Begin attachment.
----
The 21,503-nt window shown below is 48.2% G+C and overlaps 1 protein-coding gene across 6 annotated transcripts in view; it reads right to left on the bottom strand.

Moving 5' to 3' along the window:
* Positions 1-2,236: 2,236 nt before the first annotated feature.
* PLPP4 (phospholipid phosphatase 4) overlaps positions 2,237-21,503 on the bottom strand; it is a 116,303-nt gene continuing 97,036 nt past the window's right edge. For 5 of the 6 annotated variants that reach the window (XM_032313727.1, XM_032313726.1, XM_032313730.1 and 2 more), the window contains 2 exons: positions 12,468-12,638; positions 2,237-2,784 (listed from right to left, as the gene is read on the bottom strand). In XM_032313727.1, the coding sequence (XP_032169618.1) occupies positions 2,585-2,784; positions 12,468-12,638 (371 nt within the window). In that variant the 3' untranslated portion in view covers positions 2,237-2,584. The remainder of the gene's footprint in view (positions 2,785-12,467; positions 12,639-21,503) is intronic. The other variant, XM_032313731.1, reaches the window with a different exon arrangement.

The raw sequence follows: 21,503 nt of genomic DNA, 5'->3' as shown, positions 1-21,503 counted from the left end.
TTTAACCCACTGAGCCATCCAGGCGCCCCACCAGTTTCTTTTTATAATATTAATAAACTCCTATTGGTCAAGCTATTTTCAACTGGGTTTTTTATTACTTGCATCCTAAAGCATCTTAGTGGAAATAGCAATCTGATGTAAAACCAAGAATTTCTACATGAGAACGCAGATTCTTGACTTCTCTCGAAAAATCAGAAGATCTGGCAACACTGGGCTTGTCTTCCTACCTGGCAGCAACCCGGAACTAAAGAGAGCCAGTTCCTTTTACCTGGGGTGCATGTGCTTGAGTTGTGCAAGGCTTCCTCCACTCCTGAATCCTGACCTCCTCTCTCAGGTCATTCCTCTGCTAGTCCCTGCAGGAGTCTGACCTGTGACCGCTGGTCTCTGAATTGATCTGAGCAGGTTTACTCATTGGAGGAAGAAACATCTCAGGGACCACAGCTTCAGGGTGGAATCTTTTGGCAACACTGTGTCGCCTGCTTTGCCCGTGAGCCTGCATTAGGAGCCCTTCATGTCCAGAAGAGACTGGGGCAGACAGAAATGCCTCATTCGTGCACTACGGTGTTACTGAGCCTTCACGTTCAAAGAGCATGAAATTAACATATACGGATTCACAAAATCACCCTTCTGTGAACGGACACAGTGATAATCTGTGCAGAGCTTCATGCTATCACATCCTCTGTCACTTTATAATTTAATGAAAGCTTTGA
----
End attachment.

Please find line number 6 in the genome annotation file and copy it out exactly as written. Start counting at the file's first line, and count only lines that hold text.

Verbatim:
TTTAACCCACTGAGCCATCCAGGCGCCCCACCAGTTTCTTTTTATAATATTAATAAACTCCTATTGGTCAAGCTATTTTCAACTGGGTTTTTTATTACTTGCATCCTAAAGCATCTTAGTGGAAATAGCAATCTGATGTAAAACCAAGAATTTCTACATGAGAACGCAGATTCTTGACTTCTCTCGAAAAATCAGAAGATCTGGCAACACTGGGCTTGTCTTCCTACCTGGCAGCAACCCGGAACTAAAGAGAGCCAGTTCCTTTTACCTGGGGTGCATGTGCTTGAGTTGTGCAAGGCTTCCTCCACTCCTGAATCCTGACCTCCTCTCTCAGGTCATTCCTCTGCTAGTCCCTGCAGGAGTCTGACCTGTGACCGCTGGTCTCTGAATTGATCTGAGCAGGTTTACTCATTGGAGGAAGAAACATCTCAGGGACCACAGCTTCAGGGTGGAATCTTTTGGCAACACTGTGTCGCCTGCTTTGCCCGTGAGCCTGCATTAGGAGCCCTTCATGTCCAGAAGAGACTGGGGCAGACAGAAATGCCTCATTCGTGCACTACGGTGTTACTGAGCCTTCACGTTCAAAGAGCATGAAATTAACATATACGGATTCACAAAATCACCCTTCTGTGAACGGACACAGTGATAATCTGTGCAGAGCTTCATGCTATCACATCCTCTGTCACTTTATAATTTAATGAAAGCTTTGA